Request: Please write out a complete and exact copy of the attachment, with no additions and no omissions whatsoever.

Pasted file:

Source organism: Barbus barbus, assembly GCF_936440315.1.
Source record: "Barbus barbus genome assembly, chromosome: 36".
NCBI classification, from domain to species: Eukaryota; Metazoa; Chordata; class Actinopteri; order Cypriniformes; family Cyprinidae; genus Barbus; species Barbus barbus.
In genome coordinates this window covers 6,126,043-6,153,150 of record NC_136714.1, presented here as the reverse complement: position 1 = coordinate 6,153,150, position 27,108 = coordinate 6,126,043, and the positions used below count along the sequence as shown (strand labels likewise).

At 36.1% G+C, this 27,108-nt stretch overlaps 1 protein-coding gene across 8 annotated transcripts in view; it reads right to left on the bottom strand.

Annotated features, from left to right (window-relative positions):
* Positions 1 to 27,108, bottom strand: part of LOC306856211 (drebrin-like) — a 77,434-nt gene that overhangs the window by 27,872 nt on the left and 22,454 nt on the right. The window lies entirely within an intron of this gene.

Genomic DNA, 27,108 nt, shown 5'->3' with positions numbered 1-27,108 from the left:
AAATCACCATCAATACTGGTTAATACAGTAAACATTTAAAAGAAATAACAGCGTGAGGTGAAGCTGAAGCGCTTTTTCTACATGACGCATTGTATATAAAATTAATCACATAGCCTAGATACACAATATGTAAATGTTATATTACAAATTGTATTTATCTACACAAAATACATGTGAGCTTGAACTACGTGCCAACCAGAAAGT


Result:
Source organism: Barbus barbus, assembly GCF_936440315.1.
Source record: "Barbus barbus genome assembly, chromosome: 36".
NCBI classification, from domain to species: Eukaryota; Metazoa; Chordata; class Actinopteri; order Cypriniformes; family Cyprinidae; genus Barbus; species Barbus barbus.
In genome coordinates this window covers 6,126,043-6,153,150 of record NC_136714.1, presented here as the reverse complement: position 1 = coordinate 6,153,150, position 27,108 = coordinate 6,126,043, and the positions used below count along the sequence as shown (strand labels likewise).

At 36.1% G+C, this 27,108-nt stretch overlaps 1 protein-coding gene across 8 annotated transcripts in view; it reads right to left on the bottom strand.

Annotated features, from left to right (window-relative positions):
* Positions 1 to 27,108, bottom strand: part of LOC306856211 (drebrin-like) — a 77,434-nt gene that overhangs the window by 27,872 nt on the left and 22,454 nt on the right. The window lies entirely within an intron of this gene.

Genomic DNA, 27,108 nt, shown 5'->3' with positions numbered 1-27,108 from the left:
AAATCACCATCAATACTGGTTAATACAGTAAACATTTAAAAGAAATAACAGCGTGAGGTGAAGCTGAAGCGCTTTTTCTACATGACGCATTGTATATAAAATTAATCACATAGCCTAGATACACAATATGTAAATGTTATATTACAAATTGTATTTATCTACACAAAATACATGTGAGCTTGAACTACGTGCCAACCAGAAAGT